The Dos and Don'ts of Business Tax Audits

CHICAGO (TheStreet) - It's the ultimate nightmare scenario for many business owners: a letter from the Internal Revenue Service informing them they're being audited.

Statistically speaking, it's highly unlikely you'll be subjected to a tax audit this year. But if you are, it doesn't have to be a traumatic experience if you have the right preparation and expectations.

Here's what you need to know:

1. DON'T flip out: Make sure your business is being audited. The IRS' document-matching computer system searches for discrepancies in tax returns and generates letters to taxpayers whose documentation is inconsistent. Receiving one of those written requests for clarification does not mean you're being audited. Provide what the IRS asks for, and you'll probably never even talk to an agent.

If you do receive a letter informing you of an audit, you'll be asked to call and make an appointment for an agent to visit your office. Remember that an audit means the IRS needs to reconcile what they think you owe with what you've paid. Being audited doesn't necessarily mean you've done anything wrong or that you're facing penalties. As long as both sides act reasonably and rationally, tax issues are usually resolved with a minimal fuss.

2. DO provide what the IRS asks for -- and no more: Before your scheduled appointment with the IRS agent, you'll get a written request for certain documents.

"The IRS tells you what they're looking for," says accountant Brad Jones, a partner with PBGH in Fredericksburg, Va. "You should provide exactly what they ask for, and be complete. Make sure all your receipts and invoices reconcile with your tax return. You don't want to create a situation where the agent is uncomfortable enough with your records to expand what they're looking at."

At the same time, resist the urge to show off your stellar recordkeeping. The goal is to get the agent to move through your case quickly, not get distracted with irrelevant paperwork.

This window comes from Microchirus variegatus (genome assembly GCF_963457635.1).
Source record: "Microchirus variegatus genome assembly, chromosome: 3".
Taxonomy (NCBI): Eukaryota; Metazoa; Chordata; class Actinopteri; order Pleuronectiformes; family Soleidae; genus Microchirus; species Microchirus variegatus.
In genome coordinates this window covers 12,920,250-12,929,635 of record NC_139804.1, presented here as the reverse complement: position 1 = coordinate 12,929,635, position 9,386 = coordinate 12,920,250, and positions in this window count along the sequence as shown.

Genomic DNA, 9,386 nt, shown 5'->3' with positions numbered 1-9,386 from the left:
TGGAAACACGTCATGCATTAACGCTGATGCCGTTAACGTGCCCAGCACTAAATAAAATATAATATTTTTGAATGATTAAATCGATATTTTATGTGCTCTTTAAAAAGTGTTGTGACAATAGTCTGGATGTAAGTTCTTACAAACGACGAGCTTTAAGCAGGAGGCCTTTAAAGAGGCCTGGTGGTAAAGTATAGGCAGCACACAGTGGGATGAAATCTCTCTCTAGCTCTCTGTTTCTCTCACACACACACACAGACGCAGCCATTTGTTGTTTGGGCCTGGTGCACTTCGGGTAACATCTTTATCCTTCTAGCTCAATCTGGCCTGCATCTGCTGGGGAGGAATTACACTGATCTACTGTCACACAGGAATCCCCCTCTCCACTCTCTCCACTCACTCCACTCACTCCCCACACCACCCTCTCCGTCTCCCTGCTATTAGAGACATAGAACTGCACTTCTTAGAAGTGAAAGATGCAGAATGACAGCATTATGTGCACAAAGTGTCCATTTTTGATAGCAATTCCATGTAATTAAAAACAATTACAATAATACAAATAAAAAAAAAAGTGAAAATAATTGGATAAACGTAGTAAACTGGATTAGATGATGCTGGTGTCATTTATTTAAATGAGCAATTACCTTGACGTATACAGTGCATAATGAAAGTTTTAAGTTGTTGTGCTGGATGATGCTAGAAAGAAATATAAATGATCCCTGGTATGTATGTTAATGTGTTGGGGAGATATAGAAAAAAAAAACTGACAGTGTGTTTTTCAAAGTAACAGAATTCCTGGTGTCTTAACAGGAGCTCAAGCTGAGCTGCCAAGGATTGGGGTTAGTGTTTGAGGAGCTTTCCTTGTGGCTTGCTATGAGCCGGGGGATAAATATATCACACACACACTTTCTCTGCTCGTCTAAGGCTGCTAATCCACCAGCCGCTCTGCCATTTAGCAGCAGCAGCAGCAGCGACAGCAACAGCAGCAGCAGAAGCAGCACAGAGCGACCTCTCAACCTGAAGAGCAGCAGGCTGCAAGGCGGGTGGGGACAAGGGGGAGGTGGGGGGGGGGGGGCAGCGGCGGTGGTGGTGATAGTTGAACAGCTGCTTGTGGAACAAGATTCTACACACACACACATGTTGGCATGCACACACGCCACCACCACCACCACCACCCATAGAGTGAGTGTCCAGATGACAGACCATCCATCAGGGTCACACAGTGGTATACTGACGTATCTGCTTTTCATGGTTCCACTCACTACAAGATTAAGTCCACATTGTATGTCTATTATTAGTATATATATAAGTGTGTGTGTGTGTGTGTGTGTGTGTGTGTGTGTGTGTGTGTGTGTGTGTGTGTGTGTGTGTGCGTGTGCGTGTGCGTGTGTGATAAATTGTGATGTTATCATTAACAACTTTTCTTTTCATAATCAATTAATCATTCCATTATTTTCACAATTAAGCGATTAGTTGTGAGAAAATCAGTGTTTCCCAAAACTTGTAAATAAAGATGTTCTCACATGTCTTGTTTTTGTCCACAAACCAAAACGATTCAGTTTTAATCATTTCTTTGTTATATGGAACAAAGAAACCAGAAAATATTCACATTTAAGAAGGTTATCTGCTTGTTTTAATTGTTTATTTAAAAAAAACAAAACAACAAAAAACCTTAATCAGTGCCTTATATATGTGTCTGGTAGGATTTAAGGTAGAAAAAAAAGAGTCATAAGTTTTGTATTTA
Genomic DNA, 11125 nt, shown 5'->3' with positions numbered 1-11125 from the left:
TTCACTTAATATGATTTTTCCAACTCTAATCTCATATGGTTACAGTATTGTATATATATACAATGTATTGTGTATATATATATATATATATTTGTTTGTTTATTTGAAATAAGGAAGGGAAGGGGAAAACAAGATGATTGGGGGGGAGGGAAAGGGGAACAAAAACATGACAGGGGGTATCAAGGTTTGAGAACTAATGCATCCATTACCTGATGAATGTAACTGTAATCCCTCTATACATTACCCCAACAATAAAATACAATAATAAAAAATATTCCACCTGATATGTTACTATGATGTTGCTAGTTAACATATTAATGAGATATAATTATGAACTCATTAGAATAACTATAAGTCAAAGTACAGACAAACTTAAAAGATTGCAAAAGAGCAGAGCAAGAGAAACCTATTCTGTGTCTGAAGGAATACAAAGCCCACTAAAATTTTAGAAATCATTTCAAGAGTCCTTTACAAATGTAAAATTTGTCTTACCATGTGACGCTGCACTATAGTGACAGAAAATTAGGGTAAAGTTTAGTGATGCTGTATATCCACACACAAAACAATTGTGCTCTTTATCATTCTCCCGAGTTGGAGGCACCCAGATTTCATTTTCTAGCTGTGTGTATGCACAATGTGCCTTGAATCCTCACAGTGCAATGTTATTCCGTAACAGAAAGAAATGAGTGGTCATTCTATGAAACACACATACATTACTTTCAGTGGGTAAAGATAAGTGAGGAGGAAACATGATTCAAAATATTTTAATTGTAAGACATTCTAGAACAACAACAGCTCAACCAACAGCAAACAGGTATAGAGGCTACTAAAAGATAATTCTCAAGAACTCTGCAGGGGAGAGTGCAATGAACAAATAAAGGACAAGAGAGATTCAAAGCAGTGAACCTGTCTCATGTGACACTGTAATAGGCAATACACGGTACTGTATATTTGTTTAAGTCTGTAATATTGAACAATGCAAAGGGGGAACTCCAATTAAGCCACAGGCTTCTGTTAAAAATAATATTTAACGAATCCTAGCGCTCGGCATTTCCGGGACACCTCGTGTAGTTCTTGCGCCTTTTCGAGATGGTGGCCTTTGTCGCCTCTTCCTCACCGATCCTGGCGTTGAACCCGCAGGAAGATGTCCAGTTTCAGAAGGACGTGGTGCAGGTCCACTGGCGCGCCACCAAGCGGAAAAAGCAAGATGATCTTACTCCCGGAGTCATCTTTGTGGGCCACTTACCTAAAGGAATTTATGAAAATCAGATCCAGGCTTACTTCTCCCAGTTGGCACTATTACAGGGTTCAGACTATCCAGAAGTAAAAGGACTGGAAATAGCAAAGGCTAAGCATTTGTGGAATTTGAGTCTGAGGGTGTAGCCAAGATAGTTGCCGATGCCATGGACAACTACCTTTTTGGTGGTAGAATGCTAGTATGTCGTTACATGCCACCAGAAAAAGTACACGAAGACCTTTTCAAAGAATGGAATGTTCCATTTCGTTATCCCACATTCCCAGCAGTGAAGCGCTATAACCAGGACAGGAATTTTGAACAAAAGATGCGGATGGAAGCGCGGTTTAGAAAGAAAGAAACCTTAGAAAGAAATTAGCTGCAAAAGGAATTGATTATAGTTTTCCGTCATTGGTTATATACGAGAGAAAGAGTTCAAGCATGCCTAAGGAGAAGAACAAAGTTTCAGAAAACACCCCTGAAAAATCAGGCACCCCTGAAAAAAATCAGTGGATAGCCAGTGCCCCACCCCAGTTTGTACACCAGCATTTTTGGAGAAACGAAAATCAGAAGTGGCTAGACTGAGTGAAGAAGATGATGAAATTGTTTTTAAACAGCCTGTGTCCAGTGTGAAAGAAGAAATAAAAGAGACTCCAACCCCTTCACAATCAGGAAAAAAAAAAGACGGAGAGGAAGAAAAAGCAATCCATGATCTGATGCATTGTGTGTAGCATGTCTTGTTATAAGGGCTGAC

3. DON'T assume you've done anything wrong: The IRS occasionally does compliance audits for particular industries, looking for patterns of misrepresentation. Such audits can be time-consuming and drag on for several months. But companies in those industries are mostly chosen at random. Being picked doesn't mean the IRS has concerns about your business in particular.

If, on the other hand, you've been fudging numbers or making shady deductions, you'll need all the help you can get. Which leads to the next point:

4. DO make sure you're properly represented: Why do the vast majority of criminal defendants choose not to represent themselves in court? Because they know their interests will be better served by a lawyer who understands the language and rituals of the justice system.

The same goes for an IRS audit. You have the right to request that you accountant be present during the audit, and your can authorize him or her to speak for you.

"An IRS agent can ask questions that seem innocuous, but have ramifications you're not aware of," Jones says. Often it's a matter of terminology: for example, an "investment" expense could mean one thing to a business owner, and another to the IRS. A casual chat about spouses and children could transition into a sticky discussion of tax implications for a family-run business.

Conversation is crucial to an audit because numbers on a tax form don't always reflect the true state of your business. But owners can end up unintentionally hurting themselves. "You don't want to confess your sins as soon as the agent walks in the door," Jones says.

5. DO get organized: Many problems with tax returns come down to simple disorganization. Maybe you forgot to submit the correct backup documents, or kept only haphazard records of your expenses.

Showing up prepared and organized for an audit gives you an advantage from the minute the agent walks in. The better your documentation and the easier it is to sort, the sooner the agent will be able to finish your audit and move on.

You may even emerge from with the ultimate prize: a letter stating that no change is necessary to your tax payment. That's a piece of IRS mail any business owner would be happy to get.

-- Reported by Elizabeth Blackwell in Chicago.

Elizabeth Blackwell is a freelance writer based in Chicago. She is the author of Frommer's Chicago guidebook, and writes for the Wall Street Journal, Chicago, and other national magazines.

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